How to give away a dog you love.

Pets and people.
Oct. 4 2004 10:53 AM

Goodbye, Homer

Can you ever give away a dog you love?

(Continued from Page 2)

One of my strategies for Homer was to start plotting activities for just the two of us. We began to leave Rose and Orson behind several times a day, something I should have done much earlier: at dawn, when we trained; then late morning, when we went out to chase balls and Frisbees; and again in the late afternoon, when I began what I called the school-bus ritual. It was a neat idea, better than I first realized.

Homer loved school buses, mostly because kids came pouring off of them, and he loved kids. He was especially fond of one of our neighbors, Max, a sweet 10-year-old with a shy but easygoing nature. In a funny way, he was much like Homer, which is perhaps why the two connected. Homer adored Max from the first, and vice versa, so I thought it would be nice for him to greet Max at the bus stop.


At 3:30 p.m. the bus pulled up to the corner across from our house and a gaggle of kids came thundering out. Homer waited and then went into his patented wriggle when Max disembarked; Max beamed and looked for Homer, knelt down to say hello, gave him a hug. Then Max and Homer would walk the half-block to his house.

By the third day, all I had to say was "Let's go see Max" and Homer would go nuts, as happy as if there were sheep outside. The other school kids loved Homer, too, and he was nearly drunk with joy from all the attention. The first day or two, he looked nervously around, perhaps waiting for Orson to appear and order him away. But he soon realized that greeting Max's bus was his daily task, his moment, another form of work but without competition from his siblings or scolding and criticism from me. There was no part of this task that Homer could fail at, and it was delightful to see these two guys fall in love.

It occurred to me, after only a few days, that this was the kind of relationship Homer would thrive on, and the kind I couldn't provide.

Max's family was dog-starved. He had a younger sister, Eva. His mother, Sharon, an education specialist, worked at home. His father, Hank, a magazine editor, worked grueling hours in the city but was at home several days during the week. Everybody in the family wanted a dog and talked incessantly about taking one to soccer games and playing with one in the backyard.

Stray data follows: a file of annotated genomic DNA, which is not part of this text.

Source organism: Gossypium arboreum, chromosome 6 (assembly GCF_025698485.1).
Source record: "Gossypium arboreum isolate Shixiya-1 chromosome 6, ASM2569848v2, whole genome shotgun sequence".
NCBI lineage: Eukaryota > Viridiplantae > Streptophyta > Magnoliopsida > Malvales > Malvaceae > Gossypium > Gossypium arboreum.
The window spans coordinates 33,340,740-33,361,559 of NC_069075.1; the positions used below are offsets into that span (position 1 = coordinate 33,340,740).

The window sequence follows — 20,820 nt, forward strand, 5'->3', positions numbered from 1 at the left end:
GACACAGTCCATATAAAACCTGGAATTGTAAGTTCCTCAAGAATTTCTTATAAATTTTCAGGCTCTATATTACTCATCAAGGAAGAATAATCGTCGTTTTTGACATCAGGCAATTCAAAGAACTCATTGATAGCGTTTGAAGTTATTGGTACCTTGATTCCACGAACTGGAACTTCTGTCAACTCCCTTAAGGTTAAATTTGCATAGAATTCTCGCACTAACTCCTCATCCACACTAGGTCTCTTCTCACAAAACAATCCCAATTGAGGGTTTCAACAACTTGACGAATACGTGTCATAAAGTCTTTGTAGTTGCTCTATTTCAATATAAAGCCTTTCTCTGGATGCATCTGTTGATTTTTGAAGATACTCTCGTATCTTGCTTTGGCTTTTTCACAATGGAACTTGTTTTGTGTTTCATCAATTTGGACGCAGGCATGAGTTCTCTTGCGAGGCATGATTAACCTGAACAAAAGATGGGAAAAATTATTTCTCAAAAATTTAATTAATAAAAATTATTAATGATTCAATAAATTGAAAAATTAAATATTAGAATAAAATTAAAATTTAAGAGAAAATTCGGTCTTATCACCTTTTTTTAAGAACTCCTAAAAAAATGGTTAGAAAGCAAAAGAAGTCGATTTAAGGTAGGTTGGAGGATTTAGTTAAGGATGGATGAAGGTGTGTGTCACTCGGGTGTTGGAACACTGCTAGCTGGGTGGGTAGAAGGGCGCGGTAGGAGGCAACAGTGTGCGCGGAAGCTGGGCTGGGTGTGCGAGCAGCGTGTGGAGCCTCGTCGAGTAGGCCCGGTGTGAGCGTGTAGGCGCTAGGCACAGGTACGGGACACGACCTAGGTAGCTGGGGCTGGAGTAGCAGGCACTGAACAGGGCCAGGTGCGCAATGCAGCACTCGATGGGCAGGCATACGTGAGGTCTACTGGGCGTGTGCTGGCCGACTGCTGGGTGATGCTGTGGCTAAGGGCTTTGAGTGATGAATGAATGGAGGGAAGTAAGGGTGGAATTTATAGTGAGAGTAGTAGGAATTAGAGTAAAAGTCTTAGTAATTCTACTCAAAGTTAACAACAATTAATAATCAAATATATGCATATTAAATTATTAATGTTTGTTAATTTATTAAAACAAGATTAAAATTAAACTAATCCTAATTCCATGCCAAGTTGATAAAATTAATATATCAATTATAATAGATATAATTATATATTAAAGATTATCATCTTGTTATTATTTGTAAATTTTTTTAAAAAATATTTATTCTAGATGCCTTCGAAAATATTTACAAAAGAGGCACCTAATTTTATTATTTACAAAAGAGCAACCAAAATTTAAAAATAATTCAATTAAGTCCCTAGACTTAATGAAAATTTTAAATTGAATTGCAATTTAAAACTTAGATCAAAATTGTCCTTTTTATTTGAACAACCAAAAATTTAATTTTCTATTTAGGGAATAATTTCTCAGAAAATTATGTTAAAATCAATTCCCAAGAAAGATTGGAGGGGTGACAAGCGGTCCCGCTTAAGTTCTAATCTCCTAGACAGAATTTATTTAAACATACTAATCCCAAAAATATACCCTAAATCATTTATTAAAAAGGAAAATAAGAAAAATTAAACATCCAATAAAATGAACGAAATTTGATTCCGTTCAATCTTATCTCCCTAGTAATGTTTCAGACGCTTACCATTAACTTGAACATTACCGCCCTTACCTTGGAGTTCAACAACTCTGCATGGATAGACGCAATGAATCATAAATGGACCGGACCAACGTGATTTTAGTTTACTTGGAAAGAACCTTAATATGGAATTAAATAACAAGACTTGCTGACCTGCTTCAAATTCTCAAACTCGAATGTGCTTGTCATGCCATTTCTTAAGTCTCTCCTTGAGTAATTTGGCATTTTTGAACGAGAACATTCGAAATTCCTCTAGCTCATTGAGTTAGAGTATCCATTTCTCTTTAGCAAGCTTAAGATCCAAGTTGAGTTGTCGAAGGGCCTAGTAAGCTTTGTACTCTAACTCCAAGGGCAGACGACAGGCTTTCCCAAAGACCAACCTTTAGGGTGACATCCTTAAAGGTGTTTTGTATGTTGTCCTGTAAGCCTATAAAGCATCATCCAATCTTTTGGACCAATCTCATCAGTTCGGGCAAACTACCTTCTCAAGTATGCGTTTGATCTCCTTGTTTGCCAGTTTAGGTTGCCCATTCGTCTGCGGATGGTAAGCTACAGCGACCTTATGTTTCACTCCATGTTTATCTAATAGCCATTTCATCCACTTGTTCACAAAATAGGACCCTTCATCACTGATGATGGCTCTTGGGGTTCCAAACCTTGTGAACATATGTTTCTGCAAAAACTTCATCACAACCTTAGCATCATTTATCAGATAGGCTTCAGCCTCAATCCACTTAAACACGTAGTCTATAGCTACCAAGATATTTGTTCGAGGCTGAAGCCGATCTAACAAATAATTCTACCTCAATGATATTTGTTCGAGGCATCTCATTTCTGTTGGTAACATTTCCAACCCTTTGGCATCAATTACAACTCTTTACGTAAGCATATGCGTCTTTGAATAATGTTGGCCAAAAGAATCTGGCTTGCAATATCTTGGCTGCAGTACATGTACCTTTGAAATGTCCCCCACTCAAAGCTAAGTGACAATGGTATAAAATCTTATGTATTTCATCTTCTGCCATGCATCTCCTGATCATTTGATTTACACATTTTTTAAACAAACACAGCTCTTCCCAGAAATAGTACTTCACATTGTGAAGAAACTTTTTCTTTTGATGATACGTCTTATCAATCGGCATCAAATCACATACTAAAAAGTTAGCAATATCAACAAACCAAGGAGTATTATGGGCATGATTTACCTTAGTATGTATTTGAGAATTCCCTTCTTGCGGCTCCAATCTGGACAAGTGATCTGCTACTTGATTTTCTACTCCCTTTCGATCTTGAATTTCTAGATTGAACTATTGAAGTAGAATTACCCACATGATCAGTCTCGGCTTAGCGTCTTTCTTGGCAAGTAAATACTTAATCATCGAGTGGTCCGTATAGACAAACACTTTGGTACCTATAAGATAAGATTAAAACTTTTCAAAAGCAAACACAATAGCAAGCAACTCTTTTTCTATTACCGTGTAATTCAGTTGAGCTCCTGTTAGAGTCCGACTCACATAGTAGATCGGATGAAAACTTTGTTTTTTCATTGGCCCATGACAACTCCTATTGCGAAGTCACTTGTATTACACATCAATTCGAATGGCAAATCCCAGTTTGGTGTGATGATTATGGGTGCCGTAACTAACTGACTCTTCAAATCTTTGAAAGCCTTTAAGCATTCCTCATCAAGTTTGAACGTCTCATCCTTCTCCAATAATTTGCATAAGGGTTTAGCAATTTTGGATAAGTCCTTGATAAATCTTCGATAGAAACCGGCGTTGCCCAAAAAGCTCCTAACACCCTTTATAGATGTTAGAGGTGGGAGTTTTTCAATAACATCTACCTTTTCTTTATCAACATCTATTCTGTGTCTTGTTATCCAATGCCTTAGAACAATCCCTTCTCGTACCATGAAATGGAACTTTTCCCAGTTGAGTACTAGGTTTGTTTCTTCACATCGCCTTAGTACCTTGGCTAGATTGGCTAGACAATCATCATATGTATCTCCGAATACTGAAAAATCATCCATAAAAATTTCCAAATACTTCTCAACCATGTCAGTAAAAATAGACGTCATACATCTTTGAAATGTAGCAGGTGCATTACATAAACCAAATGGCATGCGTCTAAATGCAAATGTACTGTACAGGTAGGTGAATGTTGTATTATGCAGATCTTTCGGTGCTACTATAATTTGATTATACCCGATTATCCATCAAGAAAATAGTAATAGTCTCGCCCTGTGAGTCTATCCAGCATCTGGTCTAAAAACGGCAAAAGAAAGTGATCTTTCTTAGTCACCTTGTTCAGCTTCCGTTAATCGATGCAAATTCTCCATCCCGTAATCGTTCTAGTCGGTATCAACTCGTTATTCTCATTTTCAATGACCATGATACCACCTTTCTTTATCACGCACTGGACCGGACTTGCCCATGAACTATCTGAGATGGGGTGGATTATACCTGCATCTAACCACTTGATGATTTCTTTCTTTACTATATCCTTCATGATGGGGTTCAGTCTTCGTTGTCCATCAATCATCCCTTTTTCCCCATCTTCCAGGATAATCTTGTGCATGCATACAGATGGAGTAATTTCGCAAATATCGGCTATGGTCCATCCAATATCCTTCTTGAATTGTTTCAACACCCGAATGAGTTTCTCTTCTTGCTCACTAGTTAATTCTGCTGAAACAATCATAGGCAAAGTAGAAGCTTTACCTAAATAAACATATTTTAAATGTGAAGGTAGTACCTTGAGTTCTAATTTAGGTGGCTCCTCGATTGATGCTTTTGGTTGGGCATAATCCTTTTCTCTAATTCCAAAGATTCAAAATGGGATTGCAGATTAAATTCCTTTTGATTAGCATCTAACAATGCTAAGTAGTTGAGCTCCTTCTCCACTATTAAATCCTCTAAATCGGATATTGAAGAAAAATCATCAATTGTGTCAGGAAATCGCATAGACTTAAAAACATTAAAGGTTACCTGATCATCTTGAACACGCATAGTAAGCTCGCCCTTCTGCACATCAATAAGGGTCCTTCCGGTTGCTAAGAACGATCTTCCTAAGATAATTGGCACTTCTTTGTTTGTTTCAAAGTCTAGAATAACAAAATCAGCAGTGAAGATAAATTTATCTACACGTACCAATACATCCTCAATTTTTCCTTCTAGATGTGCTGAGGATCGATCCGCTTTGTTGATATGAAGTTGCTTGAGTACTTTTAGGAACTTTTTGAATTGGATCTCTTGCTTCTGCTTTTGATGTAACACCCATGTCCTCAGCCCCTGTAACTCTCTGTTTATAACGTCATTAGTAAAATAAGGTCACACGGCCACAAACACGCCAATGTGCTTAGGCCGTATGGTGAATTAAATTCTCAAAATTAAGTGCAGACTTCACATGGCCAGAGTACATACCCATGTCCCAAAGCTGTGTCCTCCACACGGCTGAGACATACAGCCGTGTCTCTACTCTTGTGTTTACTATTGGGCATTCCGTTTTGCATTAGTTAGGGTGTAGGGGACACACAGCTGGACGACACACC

In fact, Max asked if Homer could come over and play. So one sunny afternoon, shortly before I was due to head back to Bedlam Farm in West Hebron, N.Y., semi-permanently, I took Homer to Max's house. I sat on the back porch with Hank, who sensed that there was more to this encounter than an interspecies play date, but I didn't tell him what was on my mind.

In a week or two I would head north to my farm for the winter. Whatever was going to happen with Homer had to happen soon or else wait for months.

Sitting on the porch, Hank said only how much they all loved Homer, and what a great dog he was. In the yard in front of me, Max and Homer were lying down face-to-face. Max was throwing a ball over Homer's shoulder; he'd rush to grab the ball, lope back to Max, and slurp his nose.

Homer was having a blast, running in circles, tearing around the yard, smooching Max in between. I'm sure Hank noticed that I was affected by the sight, although I didn't say why. The reason was that I'd rarely seen Homer so uncomplicatedly happy.

The next few days unraveled me. I knew where this was heading, yet it brought up awful pain and anger, much of it having nothing to do with Homer. The experience of being criticized, abandoned, frightened—all feelings I was thinking about subjecting Homer to or already had—resurfaced in me. I couldn't sleep. Not even Paula could quite grasp what was happening to me.



Smash and Grab

Will competitive Senate contests in Kansas and South Dakota lead to more late-breaking races in future elections?

Stop Panicking. America Is Now in Very Good Shape to Respond to the Ebola Crisis.

The 2014 Kansas City Royals Show the Value of Building a Mediocre Baseball Team

The GOP Won’t Win Any Black Votes With Its New “Willie Horton” Ad

Sleater-Kinney Was Once America’s Best Rock Band

Can it be again?


Forget Oculus Rift

This $25 cardboard box turns your phone into an incredibly fun virtual reality experience.

I Am 25. I Don’t Work at Facebook. My Doctors Want Me to Freeze My Eggs.

These Companies in Japan Are More Than 1,000 Years Old

  News & Politics
Oct. 20 2014 8:14 PM You Should Be Optimistic About Ebola Don’t panic. Here are all the signs that the U.S. is containing the disease.
Business Insider
Oct. 21 2014 11:27 AM There Is Now a Real-life Hoverboard You Can Preorder for $10,000
Dear Prudence
Oct. 21 2014 9:18 AM Oh, Boy Prudie counsels a letter writer whose sister dresses her 4-year-old son in pink tutus.
  Double X
The XX Factor
Oct. 20 2014 6:17 PM I Am 25. I Don't Work at Facebook. My Doctors Want Me to Freeze My Eggs.
  Slate Plus
Tv Club
Oct. 20 2014 7:15 AM The Slate Doctor Who Podcast: Episode 9 A spoiler-filled discussion of "Flatline."
Brow Beat
Oct. 21 2014 10:41 AM Taylor Swift Just Went to No. 1 on iTunes Canada With Eight Seconds of Static 
Future Tense
Oct. 21 2014 10:43 AM Social Networking Didn’t Start at Harvard It really began at a girls’ reform school.
  Health & Science
Bad Astronomy
Oct. 21 2014 7:00 AM Watch the Moon Eat the Sun: The Partial Solar Eclipse on Thursday, Oct. 23
Sports Nut
Oct. 20 2014 5:09 PM Keepaway, on Three. Ready—Break! On his record-breaking touchdown pass, Peyton Manning couldn’t even leave the celebration to chance.